The adrenergic hormones norepinephrine (NE) and epinephrine (EPI) are critical regulators of mammalian cardiovascular physiology. NE and EPI mediate stress responses to enhance cardiovascular function, however dysregulation of adrenergic signaling leads to heart failure, congenital heart malformations, and sudden cardiac death. Adrenergic hormone-expressing cells were found in the early embryonic heart, and NE has been determined essential for embryonic cardiac development. Despite extensive work in adults, the regulatory roles and adrenergic targets of these hormones during embryonic cardiac development have not yet been fully determined. Prior transcriptomic studies from our lab showed that expression of signal transduction and metabolic genes in embryos lacking adrenergic hormones were by far the most affected categories of genes. Thus, we hypothesized that adrenergic hormones stimulate early calcium signaling, and are required for sufficient supply of energy substrates for the metabolic shift from anaerobic glycolysis to aerobic respiration during heart development. We utilized the dopamine ?-hydroxylase knock-out (Dbh-/-) mouse model to examine effects of adrenergic-deficiency on calcium signaling and metabolism during heart development. Using calcium-imaging and patch-clamp techniques, we found that calcium transients, voltage-gated calcium channels, and L-type calcium currents in adrenergic-deficient embryonic hearts were not affected relative to controls indicating adrenergic stimulation did not influence early calcium signaling. Metabolomics analyses of adrenergic-deficient hearts revealed disruption in glycolytic and pentose-phosphate pathways as well as reduced activity of respective regulatory enzymes, glyceraldehyde 3-phosphate dehydrogenase and glucose 6-phosphate dehydrogenase indicating compromised glucose metabolism. Addition of pyruvate to embryonic hearts led to significant recovery of ATP concentrations and oxygen consumption rates, thereby supporting the hypothesis that adrenergic-deficient hearts are "starved" of metabolic substrates required for transitions from anaerobic glycolysis to aerobic metabolism. Overall, we showed that adrenergic hormones are not necessary for calcium signaling in the embryonic heart, but are essential regulators ensuring sufficient metabolic substrate and boosting enzymatic activities to fuel aerobic metabolism.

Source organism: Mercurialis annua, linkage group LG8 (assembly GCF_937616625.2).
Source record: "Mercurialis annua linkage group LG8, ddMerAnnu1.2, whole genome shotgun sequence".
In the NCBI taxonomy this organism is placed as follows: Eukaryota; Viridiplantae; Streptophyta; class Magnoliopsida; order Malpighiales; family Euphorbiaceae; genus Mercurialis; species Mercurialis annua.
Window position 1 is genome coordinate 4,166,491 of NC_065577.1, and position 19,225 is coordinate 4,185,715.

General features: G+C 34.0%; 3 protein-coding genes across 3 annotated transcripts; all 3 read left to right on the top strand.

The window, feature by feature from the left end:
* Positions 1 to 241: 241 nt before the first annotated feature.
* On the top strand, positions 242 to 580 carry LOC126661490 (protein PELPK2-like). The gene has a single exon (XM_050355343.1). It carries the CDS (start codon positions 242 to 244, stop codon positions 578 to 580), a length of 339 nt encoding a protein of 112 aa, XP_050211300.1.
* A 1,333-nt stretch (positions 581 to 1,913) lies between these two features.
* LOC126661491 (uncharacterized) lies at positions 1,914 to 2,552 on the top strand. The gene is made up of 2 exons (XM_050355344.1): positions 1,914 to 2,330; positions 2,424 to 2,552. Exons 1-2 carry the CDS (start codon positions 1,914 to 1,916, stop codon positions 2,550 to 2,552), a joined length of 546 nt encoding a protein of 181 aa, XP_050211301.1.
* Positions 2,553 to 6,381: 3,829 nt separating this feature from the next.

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Graduation Date





Ebert, Steven


Doctor of Philosophy (Ph.D.)


College of Medicine


Burnett School of Biomedical Sciences

Degree Program

Biomedical Sciences









Release Date

August 2023

Length of Campus-only Access

5 years

Access Status

Doctoral Dissertation (Open Access)